• In the background, Bit.ly is analyzing all of the pages that its users create shortcuts to using the Open Calais semantic analysis API from Reuters! Calais is something we’ve written about extensively here. Bit.ly will use Calais to determine the general category and specific subjects of all the pages its users create shortcuts to. That information will be freely available to the developer community using XML and JSON APIs as well.
  • tags: bitly, URL, Sharing, stats

    • This is dangerous territory we’re veering into now, as Joshua Schachter explains.

      So there are clear benefits for both the service (low cost of entry, potentially easy profit) and the linker (the quick rush of popularity). But URL shorteners are bad for the rest of us.

      The worst problem is that shortening services add another layer of indirection to an already creaky system. A regular hyperlink implicates a browser, its DNS resolver, the publisher’s DNS server, and the publisher’s website. With a shortening service, you’re adding something that acts like a third DNS resolver, except one that is assembled out of unvetted PHP and MySQL, without the benevolent oversight of luminaries like Dan Kaminsky and St. Postel.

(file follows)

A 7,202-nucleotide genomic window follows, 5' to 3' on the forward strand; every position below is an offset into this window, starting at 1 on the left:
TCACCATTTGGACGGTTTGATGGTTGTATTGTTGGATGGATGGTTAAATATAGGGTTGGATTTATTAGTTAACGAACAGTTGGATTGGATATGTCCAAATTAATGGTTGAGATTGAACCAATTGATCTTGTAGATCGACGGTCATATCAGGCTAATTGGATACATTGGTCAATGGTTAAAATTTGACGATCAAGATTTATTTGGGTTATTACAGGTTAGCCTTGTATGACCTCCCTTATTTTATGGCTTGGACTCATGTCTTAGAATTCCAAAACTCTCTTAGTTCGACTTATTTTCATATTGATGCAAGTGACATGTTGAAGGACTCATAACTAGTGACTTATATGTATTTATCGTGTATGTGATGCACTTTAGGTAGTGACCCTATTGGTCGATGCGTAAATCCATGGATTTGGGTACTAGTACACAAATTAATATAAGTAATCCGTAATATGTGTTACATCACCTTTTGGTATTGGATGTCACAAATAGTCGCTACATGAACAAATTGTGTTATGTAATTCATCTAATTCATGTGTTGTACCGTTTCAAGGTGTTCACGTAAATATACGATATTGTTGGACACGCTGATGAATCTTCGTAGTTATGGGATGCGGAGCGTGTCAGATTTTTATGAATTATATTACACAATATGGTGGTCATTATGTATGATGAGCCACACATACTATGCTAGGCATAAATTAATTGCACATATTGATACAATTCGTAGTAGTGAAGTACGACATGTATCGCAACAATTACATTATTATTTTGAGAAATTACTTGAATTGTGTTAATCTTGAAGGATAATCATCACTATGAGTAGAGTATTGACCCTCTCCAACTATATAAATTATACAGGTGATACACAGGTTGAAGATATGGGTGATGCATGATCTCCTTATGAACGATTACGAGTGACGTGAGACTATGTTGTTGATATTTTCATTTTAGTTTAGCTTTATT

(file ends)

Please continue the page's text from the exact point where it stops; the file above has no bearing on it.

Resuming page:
• Every tiny URL is another baby step towards destroying the web as we know it. Which is exactly what you’d want to do if you’re attempting to build a business on top of the ruins. Personally, I’d prefer to see the big, objective search engines who naturally sit at the center of the web offer their own URL shortening services. Who better to generate short hashes of every possible URL than the companies who already have cached copies of every URL on the internet, anyway?
  • tags: bitly, URL, Sharing, stats

    • The core Bit.ly service, which lets users shorten web URLs into something suitable for Twitter and other services with limits on characters per post, has continued to grow quickly. 7 million URLs are shortened via the service each day, the company says, and 2-3 million of those are unique URLs Bit.ly has not seen before. Those Bit.ly URLs are clicked on 150 million times per week across a wide range of services – Twitter, Facebook, instant messaging, email, etc. Twitter itself now uses Bit.ly for URl shortening, and the service has quickly taken the lead in their market.